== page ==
to deepen ties on and this is a key relationship and part of that process as well. You saw how Ursula von der Leyen was afforded a meeting with King

Charles when she went over to the U.K.

She's not a Head of State that was a special honor. This is very much what Rishi Sunak wants to promote as a deep and lasting relationship between the

U.K. and Germany post-Brexit the national anthem now playing for the United Kingdom here by the German band.

CHATTERLEY: Just wrapping up the two national anthems there in Berlin. I think that we can underscore enough the importance of the imagery of seeing

that famous landmark and the Brandenburg Gates that you were just looking at there a symbol of the country's divisions, of course, during the Cold

War and the subsequent unification in October of 1990.

And, Max, to your point, I think this is a chance to renew ties, to renew partnerships to discuss what the relationship between the two nation's

looks like post-Brexit and the United Kingdom, of course, leaving the European Union. It is a very important moment.

FOSTER: It really is and to underscore that really, even on the way in I flew in on the King's aircraft, and we were accompanied by German fighter

jets as we came in, which is something I've never seen before. And that's an honor that the Germans wanted to bestow on the King as he came in.

Of course, there are family links between the British Royal Family as well Queen Victoria's husband was of course German, there's German blood in

these veins and Prince Philip had lots of family here as well. The last time I was here with the royal family was with the Queen and Prince Philip.

And there are many parallels between this visit and that one. So that was her last state visit. This is King Charles's first state visit. So

interesting that it's all playing out here in Germany today, you can see that the King and the President the two Heads of State on the red carpet,

right behind me are taking the guard of honor.

And, you know, big smiles on everyone's faces. I think everyone is very pleased with how everything's playing out today. I can't tell you how many

notes I've got intricate notes, Julia, from both the German side and the British side about every single detail of this trip, a huge amount of work

over a period of months.

And there was a last minute jig of course, because the first leg of this European tour to France had to be cancelled on Mr. Macron's advice. The

King going up there to meet a group of German well wishes, love them with German flags and love them with the British flags as well so interesting to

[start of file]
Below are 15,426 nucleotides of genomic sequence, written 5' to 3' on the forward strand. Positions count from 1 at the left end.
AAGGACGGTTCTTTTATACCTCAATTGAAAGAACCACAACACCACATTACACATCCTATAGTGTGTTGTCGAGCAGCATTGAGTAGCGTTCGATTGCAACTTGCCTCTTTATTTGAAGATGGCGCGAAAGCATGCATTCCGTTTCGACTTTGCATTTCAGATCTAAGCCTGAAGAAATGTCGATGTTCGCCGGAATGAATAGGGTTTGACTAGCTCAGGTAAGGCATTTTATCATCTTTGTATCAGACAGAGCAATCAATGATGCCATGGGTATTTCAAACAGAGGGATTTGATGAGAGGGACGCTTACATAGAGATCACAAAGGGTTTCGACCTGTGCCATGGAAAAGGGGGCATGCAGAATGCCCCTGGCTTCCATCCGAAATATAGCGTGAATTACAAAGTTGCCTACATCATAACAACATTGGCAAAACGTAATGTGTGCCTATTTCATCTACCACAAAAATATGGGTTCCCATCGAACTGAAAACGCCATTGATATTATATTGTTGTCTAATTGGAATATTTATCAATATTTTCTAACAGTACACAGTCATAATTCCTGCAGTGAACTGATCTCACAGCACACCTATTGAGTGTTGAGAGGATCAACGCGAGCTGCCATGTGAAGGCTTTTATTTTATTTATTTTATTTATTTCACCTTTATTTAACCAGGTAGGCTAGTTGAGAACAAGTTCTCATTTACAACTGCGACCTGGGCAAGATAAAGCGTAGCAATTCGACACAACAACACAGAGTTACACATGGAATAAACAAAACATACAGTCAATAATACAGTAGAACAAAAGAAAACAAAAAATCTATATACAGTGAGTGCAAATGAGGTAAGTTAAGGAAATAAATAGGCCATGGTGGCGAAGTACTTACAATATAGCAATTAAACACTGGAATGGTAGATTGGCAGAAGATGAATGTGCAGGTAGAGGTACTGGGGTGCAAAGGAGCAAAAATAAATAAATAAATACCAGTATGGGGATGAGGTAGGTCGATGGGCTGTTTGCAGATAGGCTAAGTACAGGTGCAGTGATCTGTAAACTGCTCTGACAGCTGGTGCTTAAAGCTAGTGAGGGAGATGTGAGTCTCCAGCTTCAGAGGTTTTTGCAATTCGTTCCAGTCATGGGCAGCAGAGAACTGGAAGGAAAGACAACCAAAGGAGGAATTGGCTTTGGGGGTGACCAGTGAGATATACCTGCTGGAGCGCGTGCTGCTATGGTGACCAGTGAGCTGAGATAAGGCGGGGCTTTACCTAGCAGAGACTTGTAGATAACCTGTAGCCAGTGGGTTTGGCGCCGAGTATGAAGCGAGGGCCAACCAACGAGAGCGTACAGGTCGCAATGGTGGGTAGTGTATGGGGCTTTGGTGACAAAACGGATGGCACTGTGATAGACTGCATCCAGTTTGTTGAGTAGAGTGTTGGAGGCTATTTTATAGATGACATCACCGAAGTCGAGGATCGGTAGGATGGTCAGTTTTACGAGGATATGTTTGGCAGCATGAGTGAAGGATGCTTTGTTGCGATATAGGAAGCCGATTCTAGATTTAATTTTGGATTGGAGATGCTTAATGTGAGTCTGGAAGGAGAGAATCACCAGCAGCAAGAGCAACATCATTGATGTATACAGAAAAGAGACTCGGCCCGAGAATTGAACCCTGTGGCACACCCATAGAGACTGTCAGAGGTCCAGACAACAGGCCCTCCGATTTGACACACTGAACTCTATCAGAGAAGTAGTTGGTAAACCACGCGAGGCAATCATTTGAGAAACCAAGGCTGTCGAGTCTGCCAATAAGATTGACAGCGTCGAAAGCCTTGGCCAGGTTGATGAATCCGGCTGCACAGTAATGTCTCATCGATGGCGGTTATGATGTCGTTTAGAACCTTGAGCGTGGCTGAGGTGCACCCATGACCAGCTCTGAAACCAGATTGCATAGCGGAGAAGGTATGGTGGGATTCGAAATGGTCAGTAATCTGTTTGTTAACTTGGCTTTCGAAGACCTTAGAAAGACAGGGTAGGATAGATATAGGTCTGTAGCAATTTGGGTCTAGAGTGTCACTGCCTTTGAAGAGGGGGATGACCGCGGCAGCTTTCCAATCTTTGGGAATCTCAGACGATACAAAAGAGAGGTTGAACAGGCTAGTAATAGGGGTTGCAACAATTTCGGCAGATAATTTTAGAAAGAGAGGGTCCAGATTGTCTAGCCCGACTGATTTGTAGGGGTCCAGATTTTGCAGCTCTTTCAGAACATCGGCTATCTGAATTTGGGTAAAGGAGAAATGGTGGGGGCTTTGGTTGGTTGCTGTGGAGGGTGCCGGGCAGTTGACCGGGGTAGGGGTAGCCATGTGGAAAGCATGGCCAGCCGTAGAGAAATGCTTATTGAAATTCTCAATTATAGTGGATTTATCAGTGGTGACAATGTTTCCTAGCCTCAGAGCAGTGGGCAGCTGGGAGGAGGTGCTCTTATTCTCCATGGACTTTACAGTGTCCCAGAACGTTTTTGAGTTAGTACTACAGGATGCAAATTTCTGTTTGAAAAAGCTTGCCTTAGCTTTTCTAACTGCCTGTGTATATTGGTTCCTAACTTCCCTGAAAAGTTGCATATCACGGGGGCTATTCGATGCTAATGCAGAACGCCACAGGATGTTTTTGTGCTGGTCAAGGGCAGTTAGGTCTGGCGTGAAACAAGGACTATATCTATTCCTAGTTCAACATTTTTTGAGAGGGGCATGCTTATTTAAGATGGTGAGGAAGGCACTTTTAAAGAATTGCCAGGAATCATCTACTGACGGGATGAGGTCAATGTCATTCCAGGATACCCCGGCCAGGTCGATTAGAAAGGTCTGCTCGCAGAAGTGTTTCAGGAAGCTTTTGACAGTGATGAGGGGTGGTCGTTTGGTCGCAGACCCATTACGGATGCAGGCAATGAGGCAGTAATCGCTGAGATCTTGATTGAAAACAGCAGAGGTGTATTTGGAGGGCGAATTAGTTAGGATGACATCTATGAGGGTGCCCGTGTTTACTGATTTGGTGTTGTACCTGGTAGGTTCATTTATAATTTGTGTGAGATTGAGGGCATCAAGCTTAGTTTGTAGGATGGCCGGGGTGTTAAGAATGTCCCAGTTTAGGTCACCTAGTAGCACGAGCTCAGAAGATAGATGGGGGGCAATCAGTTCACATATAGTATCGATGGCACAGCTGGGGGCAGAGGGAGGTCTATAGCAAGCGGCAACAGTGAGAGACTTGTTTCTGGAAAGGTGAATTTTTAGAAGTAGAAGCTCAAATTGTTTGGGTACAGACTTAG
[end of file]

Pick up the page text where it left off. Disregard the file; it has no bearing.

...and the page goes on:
see who's in the crowd and what he'll be saying to them on his first visit here as King.

CHATTERLEY: Yes, as you point out a full stop it now well underway and a jolly feel. I think a positive feel to this meeting too and plenty of

smiles. Max, so we will leave you there as he's greeting well wishes and the flags are waving and we'll come back to you later on in the show.

For now, Max Foster, thank you for that and that is the British Monarch King Charles there meeting well wishes over in Berlin and we will take you

back there later on in the show. For now, we're back after this.



CHATTERLEY: Welcome back to "First Move", with a change at the top is ride hailing firm Lyft ready to change gear. Investors certainly hope it has the

ability to close the gap with Uber in the ride hailing stakes after going public back in 2019.

Lyft has struggled to recover from a pandemic slump and it's also lost ground to its bigger rival. Despite cost cutting, it's failed to turn a

profit with projections this year below expectations while strapping himself into the driving seat is Incoming CEO David Risher.

He started at Microsoft went on to become one of Amazon's first employees as Head of product and 13 years ago founded a nonprofit to improve child

literacy and he joins us now. David, I tell you what you've been, you've been pretty busy. Welcome to the show. You've been on Lyft board.

DAVID RISHER, INCOMING CEO OF LYFT: Thank you it's great to be.

CHATTERLEY: Welcome, you've been on the Lyft board, I believe since 2021. What do you think is the most fundamental misunderstanding of Lyft's

potential by investors today?

RISHER: Well, I think Lyft has enormous potential and at the end of the day, it's because we're really good at what we do. You know, over a third

of the American population has taken a Lyft since its founding about 15 years ago every single week, hundreds of thousands of drivers.

People make billions of dollars on the platform. And so it's a very, very strong and successful. Our service and it's great for customers, it picks

you up on time, and we're competitive on price and so forth. So I think there's enormous upside. I just think people have gotten, everyone

distracted by sort of a particular competitive dynamic we're in rather than thinking about the potential of the whole sector.

CHATTERLEY: Yes, we'll come back to that. I think one of the obvious things you ask when its Founders handing over their baby, to a new person, you